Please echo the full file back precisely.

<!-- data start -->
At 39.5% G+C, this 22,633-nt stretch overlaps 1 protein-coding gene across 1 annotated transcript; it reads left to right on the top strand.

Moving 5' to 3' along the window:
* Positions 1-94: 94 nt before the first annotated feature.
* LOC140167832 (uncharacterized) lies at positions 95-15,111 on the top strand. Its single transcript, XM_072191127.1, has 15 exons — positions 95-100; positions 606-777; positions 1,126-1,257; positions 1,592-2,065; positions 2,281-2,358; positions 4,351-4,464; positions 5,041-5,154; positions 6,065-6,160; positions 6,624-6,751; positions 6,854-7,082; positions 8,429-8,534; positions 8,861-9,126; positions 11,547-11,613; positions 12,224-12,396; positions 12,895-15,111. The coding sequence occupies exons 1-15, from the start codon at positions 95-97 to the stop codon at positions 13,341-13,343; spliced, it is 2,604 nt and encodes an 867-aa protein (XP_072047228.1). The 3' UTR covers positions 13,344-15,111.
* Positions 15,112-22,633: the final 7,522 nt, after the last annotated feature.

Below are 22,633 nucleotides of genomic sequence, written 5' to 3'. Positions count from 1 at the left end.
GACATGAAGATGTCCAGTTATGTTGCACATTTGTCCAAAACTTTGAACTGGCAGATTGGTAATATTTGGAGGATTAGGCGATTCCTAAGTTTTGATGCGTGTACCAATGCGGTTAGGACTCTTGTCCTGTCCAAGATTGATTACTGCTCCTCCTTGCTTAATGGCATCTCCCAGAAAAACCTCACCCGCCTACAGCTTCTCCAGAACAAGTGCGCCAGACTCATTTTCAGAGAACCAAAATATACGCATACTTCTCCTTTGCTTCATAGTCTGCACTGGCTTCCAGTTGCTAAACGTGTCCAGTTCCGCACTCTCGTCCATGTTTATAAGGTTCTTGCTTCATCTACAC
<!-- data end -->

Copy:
At 39.5% G+C, this 22,633-nt stretch overlaps 1 protein-coding gene across 1 annotated transcript; it reads left to right on the top strand.

Moving 5' to 3' along the window:
* Positions 1-94: 94 nt before the first annotated feature.
* LOC140167832 (uncharacterized) lies at positions 95-15,111 on the top strand. Its single transcript, XM_072191127.1, has 15 exons — positions 95-100; positions 606-777; positions 1,126-1,257; positions 1,592-2,065; positions 2,281-2,358; positions 4,351-4,464; positions 5,041-5,154; positions 6,065-6,160; positions 6,624-6,751; positions 6,854-7,082; positions 8,429-8,534; positions 8,861-9,126; positions 11,547-11,613; positions 12,224-12,396; positions 12,895-15,111. The coding sequence occupies exons 1-15, from the start codon at positions 95-97 to the stop codon at positions 13,341-13,343; spliced, it is 2,604 nt and encodes an 867-aa protein (XP_072047228.1). The 3' UTR covers positions 13,344-15,111.
* Positions 15,112-22,633: the final 7,522 nt, after the last annotated feature.

Below are 22,633 nucleotides of genomic sequence, written 5' to 3'. Positions count from 1 at the left end.
GACATGAAGATGTCCAGTTATGTTGCACATTTGTCCAAAACTTTGAACTGGCAGATTGGTAATATTTGGAGGATTAGGCGATTCCTAAGTTTTGATGCGTGTACCAATGCGGTTAGGACTCTTGTCCTGTCCAAGATTGATTACTGCTCCTCCTTGCTTAATGGCATCTCCCAGAAAAACCTCACCCGCCTACAGCTTCTCCAGAACAAGTGCGCCAGACTCATTTTCAGAGAACCAAAATATACGCATACTTCTCCTTTGCTTCATAGTCTGCACTGGCTTCCAGTTGCTAAACGTGTCCAGTTCCGCACTCTCGTCCATGTTTATAAGGTTCTTGCTTCATCTACAC